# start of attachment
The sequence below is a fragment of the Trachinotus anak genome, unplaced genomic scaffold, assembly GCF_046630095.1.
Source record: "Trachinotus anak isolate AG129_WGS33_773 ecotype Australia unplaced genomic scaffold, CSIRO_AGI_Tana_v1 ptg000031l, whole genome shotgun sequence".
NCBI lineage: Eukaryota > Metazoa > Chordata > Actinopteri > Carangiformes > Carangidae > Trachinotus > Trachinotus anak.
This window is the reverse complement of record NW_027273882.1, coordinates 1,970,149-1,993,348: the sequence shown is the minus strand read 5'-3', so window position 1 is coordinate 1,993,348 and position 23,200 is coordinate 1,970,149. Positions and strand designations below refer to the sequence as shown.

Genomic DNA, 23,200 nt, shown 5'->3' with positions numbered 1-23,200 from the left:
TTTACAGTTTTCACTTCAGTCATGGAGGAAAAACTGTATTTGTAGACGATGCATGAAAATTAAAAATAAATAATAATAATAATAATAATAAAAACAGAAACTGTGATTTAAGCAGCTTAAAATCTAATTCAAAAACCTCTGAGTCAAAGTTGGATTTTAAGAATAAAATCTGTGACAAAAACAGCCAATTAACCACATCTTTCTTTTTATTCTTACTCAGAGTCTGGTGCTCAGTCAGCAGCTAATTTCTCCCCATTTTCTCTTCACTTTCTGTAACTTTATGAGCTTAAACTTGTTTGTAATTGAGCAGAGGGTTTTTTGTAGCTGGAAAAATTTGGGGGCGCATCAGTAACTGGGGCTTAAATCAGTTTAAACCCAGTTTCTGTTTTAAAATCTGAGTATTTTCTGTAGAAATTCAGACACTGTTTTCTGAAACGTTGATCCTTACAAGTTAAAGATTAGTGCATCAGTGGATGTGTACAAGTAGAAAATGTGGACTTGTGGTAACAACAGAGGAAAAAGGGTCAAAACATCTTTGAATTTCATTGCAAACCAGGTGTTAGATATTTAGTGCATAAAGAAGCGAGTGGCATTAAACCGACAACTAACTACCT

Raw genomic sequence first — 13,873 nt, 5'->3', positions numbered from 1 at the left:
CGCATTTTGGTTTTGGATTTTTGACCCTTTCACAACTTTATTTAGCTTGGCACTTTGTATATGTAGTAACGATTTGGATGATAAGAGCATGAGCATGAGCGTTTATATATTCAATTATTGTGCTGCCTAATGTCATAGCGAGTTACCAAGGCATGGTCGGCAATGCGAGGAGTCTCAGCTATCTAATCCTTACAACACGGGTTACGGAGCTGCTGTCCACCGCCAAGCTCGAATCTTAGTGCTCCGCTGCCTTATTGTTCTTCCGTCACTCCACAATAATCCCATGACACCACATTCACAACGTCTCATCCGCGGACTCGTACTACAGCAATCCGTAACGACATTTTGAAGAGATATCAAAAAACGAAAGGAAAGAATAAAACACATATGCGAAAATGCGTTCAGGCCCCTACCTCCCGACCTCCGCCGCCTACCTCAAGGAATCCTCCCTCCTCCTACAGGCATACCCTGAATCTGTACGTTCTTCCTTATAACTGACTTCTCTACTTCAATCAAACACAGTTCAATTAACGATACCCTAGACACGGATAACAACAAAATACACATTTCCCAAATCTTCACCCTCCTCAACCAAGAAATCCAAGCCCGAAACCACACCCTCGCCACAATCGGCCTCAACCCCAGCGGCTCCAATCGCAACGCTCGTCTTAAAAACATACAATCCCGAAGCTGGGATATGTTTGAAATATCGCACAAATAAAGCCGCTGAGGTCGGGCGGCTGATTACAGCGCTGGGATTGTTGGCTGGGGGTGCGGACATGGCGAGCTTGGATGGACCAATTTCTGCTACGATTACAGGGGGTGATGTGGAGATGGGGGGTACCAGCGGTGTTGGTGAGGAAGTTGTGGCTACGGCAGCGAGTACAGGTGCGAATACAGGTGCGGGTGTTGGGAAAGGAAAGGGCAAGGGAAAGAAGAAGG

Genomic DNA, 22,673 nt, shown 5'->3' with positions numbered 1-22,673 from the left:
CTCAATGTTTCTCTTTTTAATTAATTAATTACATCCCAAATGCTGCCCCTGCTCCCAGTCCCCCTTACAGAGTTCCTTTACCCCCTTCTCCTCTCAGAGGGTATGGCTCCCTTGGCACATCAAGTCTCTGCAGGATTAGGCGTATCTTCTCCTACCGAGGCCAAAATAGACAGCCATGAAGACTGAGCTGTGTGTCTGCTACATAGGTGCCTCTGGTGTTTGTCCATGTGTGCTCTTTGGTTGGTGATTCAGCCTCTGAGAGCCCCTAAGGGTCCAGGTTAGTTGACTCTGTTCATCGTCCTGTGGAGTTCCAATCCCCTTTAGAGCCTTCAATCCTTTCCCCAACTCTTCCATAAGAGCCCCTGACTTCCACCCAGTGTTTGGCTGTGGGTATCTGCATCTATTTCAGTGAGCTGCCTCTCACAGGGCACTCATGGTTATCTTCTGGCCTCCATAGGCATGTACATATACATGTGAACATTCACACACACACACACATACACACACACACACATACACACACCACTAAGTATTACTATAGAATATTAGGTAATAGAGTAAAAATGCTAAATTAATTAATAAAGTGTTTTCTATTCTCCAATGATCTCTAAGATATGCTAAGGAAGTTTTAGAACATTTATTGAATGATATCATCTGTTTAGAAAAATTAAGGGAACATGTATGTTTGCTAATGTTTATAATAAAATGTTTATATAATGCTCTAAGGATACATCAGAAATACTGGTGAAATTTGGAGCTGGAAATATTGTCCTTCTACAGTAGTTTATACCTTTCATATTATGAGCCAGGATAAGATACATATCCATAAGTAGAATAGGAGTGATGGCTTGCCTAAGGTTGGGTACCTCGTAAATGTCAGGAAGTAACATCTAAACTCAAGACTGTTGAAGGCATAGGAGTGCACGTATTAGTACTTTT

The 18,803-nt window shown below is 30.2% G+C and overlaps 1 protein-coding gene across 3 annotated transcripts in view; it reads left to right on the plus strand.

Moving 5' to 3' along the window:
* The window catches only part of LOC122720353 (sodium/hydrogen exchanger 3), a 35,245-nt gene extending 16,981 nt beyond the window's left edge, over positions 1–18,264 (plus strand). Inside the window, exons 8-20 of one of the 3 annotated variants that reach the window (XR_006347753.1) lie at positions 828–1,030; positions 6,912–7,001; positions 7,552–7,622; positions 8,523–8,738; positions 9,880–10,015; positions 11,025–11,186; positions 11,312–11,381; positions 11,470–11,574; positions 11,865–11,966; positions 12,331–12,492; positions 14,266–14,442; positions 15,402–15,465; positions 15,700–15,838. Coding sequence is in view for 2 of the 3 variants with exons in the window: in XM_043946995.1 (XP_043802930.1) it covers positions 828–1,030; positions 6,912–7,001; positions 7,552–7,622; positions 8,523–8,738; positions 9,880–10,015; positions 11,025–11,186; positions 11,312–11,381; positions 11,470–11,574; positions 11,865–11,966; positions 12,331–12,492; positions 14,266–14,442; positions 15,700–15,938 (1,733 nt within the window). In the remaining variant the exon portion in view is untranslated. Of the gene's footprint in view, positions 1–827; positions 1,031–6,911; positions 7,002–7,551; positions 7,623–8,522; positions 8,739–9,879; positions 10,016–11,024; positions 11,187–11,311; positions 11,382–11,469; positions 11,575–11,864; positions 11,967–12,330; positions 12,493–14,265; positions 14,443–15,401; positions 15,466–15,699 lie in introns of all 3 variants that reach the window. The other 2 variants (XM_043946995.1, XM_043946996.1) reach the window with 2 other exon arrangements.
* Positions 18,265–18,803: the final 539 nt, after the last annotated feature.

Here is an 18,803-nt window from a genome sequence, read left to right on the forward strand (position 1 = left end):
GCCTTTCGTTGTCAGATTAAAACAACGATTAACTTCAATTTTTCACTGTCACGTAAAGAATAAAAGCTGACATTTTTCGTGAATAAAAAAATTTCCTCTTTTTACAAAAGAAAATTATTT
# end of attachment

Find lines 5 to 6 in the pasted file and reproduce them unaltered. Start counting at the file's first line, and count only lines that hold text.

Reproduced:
Genomic DNA, 23,200 nt, shown 5'->3' with positions numbered 1-23,200 from the left:
TTTACAGTTTTCACTTCAGTCATGGAGGAAAAACTGTATTTGTAGACGATGCATGAAAATTAAAAATAAATAATAATAATAATAATAATAAAAACAGAAACTGTGATTTAAGCAGCTTAAAATCTAATTCAAAAACCTCTGAGTCAAAGTTGGATTTTAAGAATAAAATCTGTGACAAAAACAGCCAATTAACCACATCTTTCTTTTTATTCTTACTCAGAGTCTGGTGCTCAGTCAGCAGCTAATTTCTCCCCATTTTCTCTTCACTTTCTGTAACTTTATGAGCTTAAACTTGTTTGTAATTGAGCAGAGGGTTTTTTGTAGCTGGAAAAATTTGGGGGCGCATCAGTAACTGGGGCTTAAATCAGTTTAAACCCAGTTTCTGTTTTAAAATCTGAGTATTTTCTGTAGAAATTCAGACACTGTTTTCTGAAACGTTGATCCTTACAAGTTAAAGATTAGTGCATCAGTGGATGTGTACAAGTAGAAAATGTGGACTTGTGGTAACAACAGAGGAAAAAGGGTCAAAACATCTTTGAATTTCATTGCAAACCAGGTGTTAGATATTTAGTGCATAAAGAAGCGAGTGGCATTAAACCGACAACTAACTACCT